North Carolina Newspapers

NAACP Tourney,
car up for grabs
at Winston Lake
Being clipped by,
and "clipping," The Clipper;
also, about C. Everett Koop
Age no obstacle
to answering
the call of God
W^ri^iton-Salem Chronicle
The Twin City's Award-Winning Weekly
\tol.XIV, Nc
WInslon-Salem, N.C. Thursday,
May 19,1988
50 cents
34 Pages This Week
NAACP head calls for
investigation of police
Chronicle Managing Editor
• TO CliPftAi
The head of the local NAACP Monday
asked the Board of Aldermen to establish a
Citizen's Review Board to investigate alle
gations of police brutality and to begin hold
ing public hearings to discuss police/com
munity relations.
\\hlter Marshall, president of the local
chapter of the Nation^ Association for the
Advancement of Colored People, expressed
to the board his "concern with the increased
level of police brutality and the ease in
which city policemen commit lawle^^acts
against people of color and the poor.’'
He asked the board to direct assistant
city manager Alexander R. Beaty to review
the internal regulations of the police depart
ment and "to detomine why so many police
men are using questionable tactics in their
investigations and arrests of minority and
poor citizens."
Marshall also asked the board to direct
city manager Bill Stuart to have human rela
tions director Emery Rann organize the pub
lic hearings.
In a telephone interview Tuesday, Mar
shall said that there were many citizens who
had experienced police brutality, but would
not file a formal complaint
"Holding public hearings could give city
officials a better idea of what's really going
on around the community," he said.
Please see page A12
Dorothy Height to speak at Hyatt
Larry Little, and his wife, Glenda, man the picket line outside of the Clipper Family Seafood Restaurant during Wednes- Winston-Salem Section of National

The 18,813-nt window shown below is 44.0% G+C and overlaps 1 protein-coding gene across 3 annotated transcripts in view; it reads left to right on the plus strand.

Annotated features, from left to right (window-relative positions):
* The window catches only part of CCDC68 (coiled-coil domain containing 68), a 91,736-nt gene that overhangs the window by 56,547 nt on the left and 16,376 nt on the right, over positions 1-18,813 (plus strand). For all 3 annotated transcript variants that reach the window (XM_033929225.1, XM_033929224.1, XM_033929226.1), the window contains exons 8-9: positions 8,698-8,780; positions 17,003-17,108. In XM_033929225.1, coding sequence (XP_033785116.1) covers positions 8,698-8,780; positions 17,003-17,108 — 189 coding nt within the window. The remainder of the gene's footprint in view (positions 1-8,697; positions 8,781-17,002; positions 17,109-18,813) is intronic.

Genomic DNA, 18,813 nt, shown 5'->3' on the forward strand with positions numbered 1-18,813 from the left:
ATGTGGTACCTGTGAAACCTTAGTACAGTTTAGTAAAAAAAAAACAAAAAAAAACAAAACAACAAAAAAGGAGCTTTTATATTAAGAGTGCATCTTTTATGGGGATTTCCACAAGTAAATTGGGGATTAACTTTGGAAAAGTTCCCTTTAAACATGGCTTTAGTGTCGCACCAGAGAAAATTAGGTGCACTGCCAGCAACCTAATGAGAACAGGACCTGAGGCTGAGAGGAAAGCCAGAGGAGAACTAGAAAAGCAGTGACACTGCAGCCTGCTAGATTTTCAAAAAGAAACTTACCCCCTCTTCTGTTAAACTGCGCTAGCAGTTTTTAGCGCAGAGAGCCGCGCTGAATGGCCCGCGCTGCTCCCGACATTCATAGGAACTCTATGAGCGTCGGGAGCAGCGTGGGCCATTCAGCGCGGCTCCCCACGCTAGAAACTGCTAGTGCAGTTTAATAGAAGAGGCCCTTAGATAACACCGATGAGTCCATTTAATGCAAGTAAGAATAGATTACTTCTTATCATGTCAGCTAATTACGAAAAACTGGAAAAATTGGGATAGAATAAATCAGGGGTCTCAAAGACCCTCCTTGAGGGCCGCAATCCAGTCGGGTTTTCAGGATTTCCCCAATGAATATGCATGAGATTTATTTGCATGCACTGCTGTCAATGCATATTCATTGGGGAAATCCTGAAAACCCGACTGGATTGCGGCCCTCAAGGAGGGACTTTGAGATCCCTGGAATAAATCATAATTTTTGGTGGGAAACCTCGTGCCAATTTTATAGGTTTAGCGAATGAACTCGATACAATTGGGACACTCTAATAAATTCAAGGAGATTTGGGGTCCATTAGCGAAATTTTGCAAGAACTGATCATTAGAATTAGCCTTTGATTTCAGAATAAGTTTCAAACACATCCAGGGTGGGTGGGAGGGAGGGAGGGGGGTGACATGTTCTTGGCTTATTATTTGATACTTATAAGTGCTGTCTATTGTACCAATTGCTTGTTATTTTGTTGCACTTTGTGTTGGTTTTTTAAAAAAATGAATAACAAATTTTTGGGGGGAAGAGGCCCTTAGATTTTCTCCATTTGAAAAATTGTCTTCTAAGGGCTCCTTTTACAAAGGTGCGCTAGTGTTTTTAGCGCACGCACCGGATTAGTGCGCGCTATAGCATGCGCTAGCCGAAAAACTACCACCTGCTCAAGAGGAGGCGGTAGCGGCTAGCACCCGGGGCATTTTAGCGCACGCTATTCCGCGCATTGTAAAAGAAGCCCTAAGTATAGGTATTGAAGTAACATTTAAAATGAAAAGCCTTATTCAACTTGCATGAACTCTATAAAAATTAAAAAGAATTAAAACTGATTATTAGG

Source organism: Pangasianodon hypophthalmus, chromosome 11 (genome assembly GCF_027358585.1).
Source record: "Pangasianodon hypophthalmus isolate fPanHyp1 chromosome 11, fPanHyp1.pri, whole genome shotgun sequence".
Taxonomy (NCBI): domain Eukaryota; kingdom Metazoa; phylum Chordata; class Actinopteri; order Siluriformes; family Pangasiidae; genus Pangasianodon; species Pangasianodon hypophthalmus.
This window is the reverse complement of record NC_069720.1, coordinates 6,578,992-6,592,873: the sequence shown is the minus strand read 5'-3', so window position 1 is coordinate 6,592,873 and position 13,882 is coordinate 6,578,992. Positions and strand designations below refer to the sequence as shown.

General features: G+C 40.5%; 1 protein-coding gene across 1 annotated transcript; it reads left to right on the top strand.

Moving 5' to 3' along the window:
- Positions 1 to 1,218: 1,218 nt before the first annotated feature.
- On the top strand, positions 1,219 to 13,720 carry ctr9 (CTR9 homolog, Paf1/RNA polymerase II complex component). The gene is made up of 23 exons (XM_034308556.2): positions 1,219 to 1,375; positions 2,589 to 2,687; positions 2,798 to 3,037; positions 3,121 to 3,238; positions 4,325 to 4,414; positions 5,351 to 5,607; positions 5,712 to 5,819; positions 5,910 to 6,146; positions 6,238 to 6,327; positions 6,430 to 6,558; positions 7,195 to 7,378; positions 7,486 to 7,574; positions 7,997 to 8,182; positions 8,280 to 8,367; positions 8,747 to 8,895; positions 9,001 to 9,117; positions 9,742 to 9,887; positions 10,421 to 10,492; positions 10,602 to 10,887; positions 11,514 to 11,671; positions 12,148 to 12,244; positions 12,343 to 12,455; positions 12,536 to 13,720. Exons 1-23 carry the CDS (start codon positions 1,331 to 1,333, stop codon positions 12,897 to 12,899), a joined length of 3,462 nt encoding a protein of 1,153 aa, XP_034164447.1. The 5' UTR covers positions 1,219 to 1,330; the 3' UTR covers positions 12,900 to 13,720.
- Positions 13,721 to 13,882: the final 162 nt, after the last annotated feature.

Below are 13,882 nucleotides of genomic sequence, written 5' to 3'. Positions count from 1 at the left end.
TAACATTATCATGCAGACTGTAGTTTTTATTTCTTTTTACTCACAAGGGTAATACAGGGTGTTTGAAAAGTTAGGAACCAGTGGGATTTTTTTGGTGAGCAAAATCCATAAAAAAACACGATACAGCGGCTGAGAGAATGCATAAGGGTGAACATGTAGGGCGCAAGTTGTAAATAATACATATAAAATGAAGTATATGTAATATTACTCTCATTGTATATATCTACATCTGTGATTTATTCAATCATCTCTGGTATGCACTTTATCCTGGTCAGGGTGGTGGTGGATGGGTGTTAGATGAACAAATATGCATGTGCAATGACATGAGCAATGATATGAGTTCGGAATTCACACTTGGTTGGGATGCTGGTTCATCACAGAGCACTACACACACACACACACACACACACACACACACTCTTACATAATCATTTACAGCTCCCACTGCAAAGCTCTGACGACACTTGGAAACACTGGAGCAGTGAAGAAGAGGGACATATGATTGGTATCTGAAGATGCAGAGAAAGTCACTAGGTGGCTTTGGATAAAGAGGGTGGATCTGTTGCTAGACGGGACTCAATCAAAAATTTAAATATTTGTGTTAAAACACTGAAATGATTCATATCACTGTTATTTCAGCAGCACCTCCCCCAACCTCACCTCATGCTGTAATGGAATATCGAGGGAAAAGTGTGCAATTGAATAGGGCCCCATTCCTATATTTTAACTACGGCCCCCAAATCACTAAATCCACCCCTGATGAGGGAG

day's Ixiycott of the establishment (photo by Mike Cunningham). Council of Negro Women Inc. will host the
Littles organize boycott of The Clipper
Chronidei Managing Editor
Fonner alderman Larry Little is lead
ing a boycott of The Clipper Restaurant.
He says’he wants to "teach them a lesson
about resijecting black people, which they
have clearly shown they don't tlo."
About ten Afro-Americans, including
the Rev. Carlton A. G. Eversley, picketed
the restaurant on Deacon Boulevard and
University Parkway for several hours
Wednesday, turning away most of the
Afro-American customers and a few of
the white customers.
Little, his wife and one of the pick-
eters say the owner of the restaurant, John
Pantazis, hurled racial slurs at them as
they picketed his business.
\feronica Bitting, a picketer, said,
"When he drove into the parking lot he
said 'How much is this clown ( Little)
paying you?' Then he said 'All y'all nig
gers are on welfare.'"
Little's wife, Glenda, said, "He drove
up to where I was and said 'Why don’t
y'all niggers get a job. All niggers are on
welfare. What y’all trying to do, pay with
food stamps or something?’"
Little, a recent graduate of the Wake
Forest University School of Law, orga
nized the boycott after an incident at the
restaurant which he says indicates the
owners "disrespect black people overall."
Mrs. Little is six months pregnant.
She says she had a craving for fish Satur
day before last, so she and her husband
went to The Clij^r restaurant, a family-
owned business.
They say they had patronized the
business at least twice a month since the
establishment first opened eight years
ago. It was just about closing time.
They went there intending to write a
Please see page A2
Spring 1988 Leadership Institute May 19 to
22 at the Hyatt Hotel.
The event will bring national and state
leaders to the city for the program. Dr.
Dorothy I. Height, national president, is the
featured guest for the institute.
Dr. Manderline Scales, coordinator of
the local institute, said that the conferences
are held to encourage netwc^king for a com
mon cause.
"We were chosen as a result of the
national conference which was held in Wash
ington in November of 1987," said Dr.
Scales. "The decision was made that people
throughout the United States needed to have
the experience we were getting there. We'll
be giving a lot of valuable information in
terms of health concerns, education, training
for family members and other issues.
NCNW President Dr. Dorothy Height,
right, and Dr. Manderline Scales, local
coordinator, will lead sessions at this
weekend’s conference.
Through our meetings with our 32 affiliate
organizations, we will show people how to
become involved in concentrated efforts to
Please see page A3
Black children face lengthy wait for adoption
Compiled From AP Wire
Court rejects racial bias claim
WASHINGTON - The U.S. Supreme Court
upheld a ruling that protects state prison officials
from a racial-bias lawsuit designed to help more than
1,400 blacks seeking jobs in the state prison system.
Lawyers for blacks who applied unsuccessfully U)
become prison guards said the appeals court ruling
jeopardizes the hopes of more than 1,400 people to